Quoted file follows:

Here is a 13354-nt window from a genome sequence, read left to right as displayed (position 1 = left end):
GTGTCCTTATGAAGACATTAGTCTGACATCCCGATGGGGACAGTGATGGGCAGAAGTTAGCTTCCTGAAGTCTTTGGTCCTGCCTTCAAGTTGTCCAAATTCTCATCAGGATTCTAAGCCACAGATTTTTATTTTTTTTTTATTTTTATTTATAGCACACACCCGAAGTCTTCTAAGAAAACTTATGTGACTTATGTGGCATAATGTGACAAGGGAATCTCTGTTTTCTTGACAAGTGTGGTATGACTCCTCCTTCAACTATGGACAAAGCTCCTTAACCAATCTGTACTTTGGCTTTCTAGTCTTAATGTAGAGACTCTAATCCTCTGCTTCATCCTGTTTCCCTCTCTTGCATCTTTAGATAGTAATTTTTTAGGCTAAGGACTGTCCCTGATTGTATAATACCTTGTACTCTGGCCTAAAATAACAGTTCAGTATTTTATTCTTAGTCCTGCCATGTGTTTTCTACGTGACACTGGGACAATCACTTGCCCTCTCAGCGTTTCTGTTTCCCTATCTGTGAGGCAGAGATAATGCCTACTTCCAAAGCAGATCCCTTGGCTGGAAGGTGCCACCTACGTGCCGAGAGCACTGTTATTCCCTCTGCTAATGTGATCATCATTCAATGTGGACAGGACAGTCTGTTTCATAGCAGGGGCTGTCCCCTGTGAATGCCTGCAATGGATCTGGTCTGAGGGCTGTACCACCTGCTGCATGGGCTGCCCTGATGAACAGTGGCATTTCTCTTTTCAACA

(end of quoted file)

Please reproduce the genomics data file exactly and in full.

Here is a 13354-nt window from a genome sequence, read left to right as displayed (position 1 = left end):
GTGTCCTTATGAAGACATTAGTCTGACATCCCGATGGGGACAGTGATGGGCAGAAGTTAGCTTCCTGAAGTCTTTGGTCCTGCCTTCAAGTTGTCCAAATTCTCATCAGGATTCTAAGCCACAGATTTTTATTTTTTTTTTATTTTTATTTATAGCACACACCCGAAGTCTTCTAAGAAAACTTATGTGACTTATGTGGCATAATGTGACAAGGGAATCTCTGTTTTCTTGACAAGTGTGGTATGACTCCTCCTTCAACTATGGACAAAGCTCCTTAACCAATCTGTACTTTGGCTTTCTAGTCTTAATGTAGAGACTCTAATCCTCTGCTTCATCCTGTTTCCCTCTCTTGCATCTTTAGATAGTAATTTTTTAGGCTAAGGACTGTCCCTGATTGTATAATACCTTGTACTCTGGCCTAAAATAACAGTTCAGTATTTTATTCTTAGTCCTGCCATGTGTTTTCTACGTGACACTGGGACAATCACTTGCCCTCTCAGCGTTTCTGTTTCCCTATCTGTGAGGCAGAGATAATGCCTACTTCCAAAGCAGATCCCTTGGCTGGAAGGTGCCACCTACGTGCCGAGAGCACTGTTATTCCCTCTGCTAATGTGATCATCATTCAATGTGGACAGGACAGTCTGTTTCATAGCAGGGGCTGTCCCCTGTGAATGCCTGCAATGGATCTGGTCTGAGGGCTGTACCACCTGCTGCATGGGCTGCCCTGATGAACAGTGGCATTTCTCTTTTCAACA